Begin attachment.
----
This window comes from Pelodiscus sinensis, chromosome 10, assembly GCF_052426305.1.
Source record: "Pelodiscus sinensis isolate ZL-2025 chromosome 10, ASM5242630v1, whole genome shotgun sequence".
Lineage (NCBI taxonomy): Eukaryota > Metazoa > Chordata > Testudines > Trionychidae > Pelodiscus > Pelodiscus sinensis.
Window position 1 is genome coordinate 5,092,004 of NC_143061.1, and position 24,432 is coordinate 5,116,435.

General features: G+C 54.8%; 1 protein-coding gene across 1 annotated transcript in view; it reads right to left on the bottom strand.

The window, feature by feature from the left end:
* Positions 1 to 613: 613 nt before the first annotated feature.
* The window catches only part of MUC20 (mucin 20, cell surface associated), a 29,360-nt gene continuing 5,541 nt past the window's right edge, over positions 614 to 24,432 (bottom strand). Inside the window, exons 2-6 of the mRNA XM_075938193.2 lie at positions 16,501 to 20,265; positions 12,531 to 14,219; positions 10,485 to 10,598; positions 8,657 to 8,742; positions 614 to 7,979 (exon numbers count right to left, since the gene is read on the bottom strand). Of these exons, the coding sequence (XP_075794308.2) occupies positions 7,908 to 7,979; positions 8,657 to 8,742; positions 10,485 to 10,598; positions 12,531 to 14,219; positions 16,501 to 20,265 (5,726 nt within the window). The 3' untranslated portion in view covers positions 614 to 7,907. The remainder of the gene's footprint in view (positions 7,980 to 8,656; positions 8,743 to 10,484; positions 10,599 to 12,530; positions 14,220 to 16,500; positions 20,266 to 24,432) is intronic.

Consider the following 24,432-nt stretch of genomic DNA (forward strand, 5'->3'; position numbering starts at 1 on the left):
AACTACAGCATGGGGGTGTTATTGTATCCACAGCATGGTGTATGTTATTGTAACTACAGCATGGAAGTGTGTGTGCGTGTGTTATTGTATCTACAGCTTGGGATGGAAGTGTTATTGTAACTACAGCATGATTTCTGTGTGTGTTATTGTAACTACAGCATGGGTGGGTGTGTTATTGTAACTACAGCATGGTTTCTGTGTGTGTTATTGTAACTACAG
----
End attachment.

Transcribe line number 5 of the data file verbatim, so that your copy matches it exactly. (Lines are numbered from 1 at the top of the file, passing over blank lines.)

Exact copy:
General features: G+C 54.8%; 1 protein-coding gene across 1 annotated transcript in view; it reads right to left on the bottom strand.